Battlefield 2042 is Make-Or-Break for the Franchise... and it's Stumbling

Battlefield 2042 is the series' make-or-break moment for DICE and EA, and it's coming up against some pretty stiff competition. Can it deliver?
Battlefield 2042 colum
Will Battlefield 2042 deliver on its promises? | © Electronic Arts

We shouldn't have to be having this conversation. Everything seemed in the bag, everything seemed to be out on the table, ready for a fantastic next course in the Battlefield saga's menu. This was supposed to be Electronic Arts' and DICE's redemption story, their love letter to the fans. After the disaster that was Battlefield V and Hardline, and the mixed reception of Battlefield 1, this was the moment we were waiting for. What happened?

That's the question which is so hard to answer about this whole thing. What did happen? Do you remember six months ago, when rumors started surfacing about Call of Duty: Vanguard? The consensus in the datamining community, all of those insiders, all of those leakers, was a general agreement that (then-named) Call of Duty 2021 didn't look very good. Reports were saying that Sledgehammer Games' next entry was going to be a mixed mess, with a troubled development. What's more, even if the game turned out to be alright... it was still "just another World War II game". Activision had to pull out all of the stops for this one, or it would fail to capture our attention.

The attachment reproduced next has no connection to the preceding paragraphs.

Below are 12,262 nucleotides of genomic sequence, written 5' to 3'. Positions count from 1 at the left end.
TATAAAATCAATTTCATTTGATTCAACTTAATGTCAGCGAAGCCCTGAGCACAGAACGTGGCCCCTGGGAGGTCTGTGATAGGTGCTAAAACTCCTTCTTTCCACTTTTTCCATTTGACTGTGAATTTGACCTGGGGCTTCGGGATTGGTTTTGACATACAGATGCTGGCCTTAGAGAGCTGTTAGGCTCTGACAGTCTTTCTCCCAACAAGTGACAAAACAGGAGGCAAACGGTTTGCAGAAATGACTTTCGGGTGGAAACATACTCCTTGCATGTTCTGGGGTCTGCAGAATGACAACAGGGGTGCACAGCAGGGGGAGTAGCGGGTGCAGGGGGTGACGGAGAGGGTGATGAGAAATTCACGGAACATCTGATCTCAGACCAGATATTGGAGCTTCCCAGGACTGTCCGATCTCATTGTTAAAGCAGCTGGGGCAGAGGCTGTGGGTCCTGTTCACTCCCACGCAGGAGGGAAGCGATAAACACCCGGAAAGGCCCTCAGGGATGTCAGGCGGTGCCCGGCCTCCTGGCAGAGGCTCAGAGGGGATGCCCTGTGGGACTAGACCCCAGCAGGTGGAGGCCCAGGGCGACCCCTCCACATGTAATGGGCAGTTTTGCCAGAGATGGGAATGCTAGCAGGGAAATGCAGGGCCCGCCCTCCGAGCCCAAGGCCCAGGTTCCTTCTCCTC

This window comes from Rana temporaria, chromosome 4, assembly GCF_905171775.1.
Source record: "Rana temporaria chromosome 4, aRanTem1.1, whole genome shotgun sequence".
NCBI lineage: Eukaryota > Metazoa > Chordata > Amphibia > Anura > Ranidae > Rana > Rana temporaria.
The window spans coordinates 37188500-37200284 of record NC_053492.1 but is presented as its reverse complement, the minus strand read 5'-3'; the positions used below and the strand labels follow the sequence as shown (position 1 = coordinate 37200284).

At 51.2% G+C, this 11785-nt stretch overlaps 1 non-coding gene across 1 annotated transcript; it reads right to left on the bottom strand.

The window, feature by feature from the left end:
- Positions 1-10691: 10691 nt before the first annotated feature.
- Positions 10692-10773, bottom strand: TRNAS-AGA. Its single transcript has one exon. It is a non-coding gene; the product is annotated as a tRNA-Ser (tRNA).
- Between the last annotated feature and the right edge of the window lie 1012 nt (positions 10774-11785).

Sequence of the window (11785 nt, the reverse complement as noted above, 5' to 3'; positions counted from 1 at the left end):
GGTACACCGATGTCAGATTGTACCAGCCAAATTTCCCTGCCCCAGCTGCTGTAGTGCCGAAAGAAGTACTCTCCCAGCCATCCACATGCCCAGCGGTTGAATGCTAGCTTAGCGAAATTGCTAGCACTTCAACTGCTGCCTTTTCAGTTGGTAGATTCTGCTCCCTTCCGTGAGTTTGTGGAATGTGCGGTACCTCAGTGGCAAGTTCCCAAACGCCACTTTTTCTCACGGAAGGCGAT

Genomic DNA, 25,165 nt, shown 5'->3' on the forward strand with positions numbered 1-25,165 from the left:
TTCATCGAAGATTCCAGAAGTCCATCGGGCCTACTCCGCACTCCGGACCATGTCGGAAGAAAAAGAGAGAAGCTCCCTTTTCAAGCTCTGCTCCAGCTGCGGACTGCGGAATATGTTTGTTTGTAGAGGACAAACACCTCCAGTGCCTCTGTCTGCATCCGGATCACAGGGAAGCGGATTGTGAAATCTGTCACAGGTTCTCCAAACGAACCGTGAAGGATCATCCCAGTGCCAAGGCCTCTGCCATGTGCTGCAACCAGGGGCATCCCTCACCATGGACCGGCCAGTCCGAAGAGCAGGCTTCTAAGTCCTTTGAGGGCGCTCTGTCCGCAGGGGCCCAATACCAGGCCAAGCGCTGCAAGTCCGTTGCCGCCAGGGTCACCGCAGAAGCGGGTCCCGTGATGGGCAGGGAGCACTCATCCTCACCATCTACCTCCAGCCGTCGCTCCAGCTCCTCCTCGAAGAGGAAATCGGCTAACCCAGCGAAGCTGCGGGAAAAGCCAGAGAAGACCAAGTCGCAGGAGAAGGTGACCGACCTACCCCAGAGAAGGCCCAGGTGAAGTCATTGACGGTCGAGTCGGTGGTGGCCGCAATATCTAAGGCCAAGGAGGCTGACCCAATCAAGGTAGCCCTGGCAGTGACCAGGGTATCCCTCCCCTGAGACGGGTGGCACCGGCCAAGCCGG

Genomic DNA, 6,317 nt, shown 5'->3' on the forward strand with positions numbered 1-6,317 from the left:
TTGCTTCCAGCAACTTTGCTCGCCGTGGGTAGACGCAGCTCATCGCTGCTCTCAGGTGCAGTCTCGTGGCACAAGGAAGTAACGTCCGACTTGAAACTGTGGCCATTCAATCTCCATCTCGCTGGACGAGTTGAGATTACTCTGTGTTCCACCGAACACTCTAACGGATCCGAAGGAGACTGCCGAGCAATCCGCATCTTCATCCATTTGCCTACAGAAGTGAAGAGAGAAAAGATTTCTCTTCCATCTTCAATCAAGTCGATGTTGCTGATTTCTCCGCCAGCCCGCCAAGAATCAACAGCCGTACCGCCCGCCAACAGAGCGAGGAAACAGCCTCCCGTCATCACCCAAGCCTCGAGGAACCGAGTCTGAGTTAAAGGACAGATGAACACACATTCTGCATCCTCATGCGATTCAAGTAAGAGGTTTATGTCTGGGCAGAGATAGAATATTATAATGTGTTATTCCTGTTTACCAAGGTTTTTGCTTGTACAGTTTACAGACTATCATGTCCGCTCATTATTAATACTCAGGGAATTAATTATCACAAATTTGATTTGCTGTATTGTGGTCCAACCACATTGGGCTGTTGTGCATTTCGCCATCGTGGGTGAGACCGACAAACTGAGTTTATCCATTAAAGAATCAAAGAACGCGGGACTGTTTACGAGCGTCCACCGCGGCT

The game is due out in less than a week now (from publication), and it's looking like the strongest Call of Duty game in years. People are maybe not as psyched as they were for Modern Warfare (2019), but they're far more excited than we could have ever expected. Call of Duty: Vanguard's redemption story is extraordinary (especially if they pull it off when the game launches on Friday), but what about Battlefield 2042? Well, this year's Battlefield is looking less like a redemption story than it is looking like the next try-hard bro-shooter that's destined to fall by the wayside. How did it come to this?

Then there's Halo Infinite, another redemption story (2021 is certainly the year of bro-shooter redemption stories). It's a redemption story because Halo 5: Guardians was a flop, and the only new mainline Halo game since Halo 4 2021. 343 Industries have now been at the helm for as long as Bungie was, and are only now releasing their third mainline Halo game. I enjoyed Halo 4, but I'm in the minority. I played about two hours of Halo 5. Bungie developed five mainline Halo games in this same space of time (if you include ODST), all of which were better than 343's efforts (not if you do include ODST).

343 Industries is, however, on course for a serious victory here. Their game will be out on Game Pass, it will have free-to-play Multiplayer, the first semi-open world Halo Campaign, and... Master Chief. Nothing draws the gamer-bros like the Chief himself, and let's be real, even Call of Duty couldn't bring that much hype. Still, Halo's hype isn't like it used to be, and after such a rough decade for the series, it's hard to imagine it coming out on top this year. That being said, I can easily see it beating Battlefield 2042. Why? Well, there are a couple of reasons.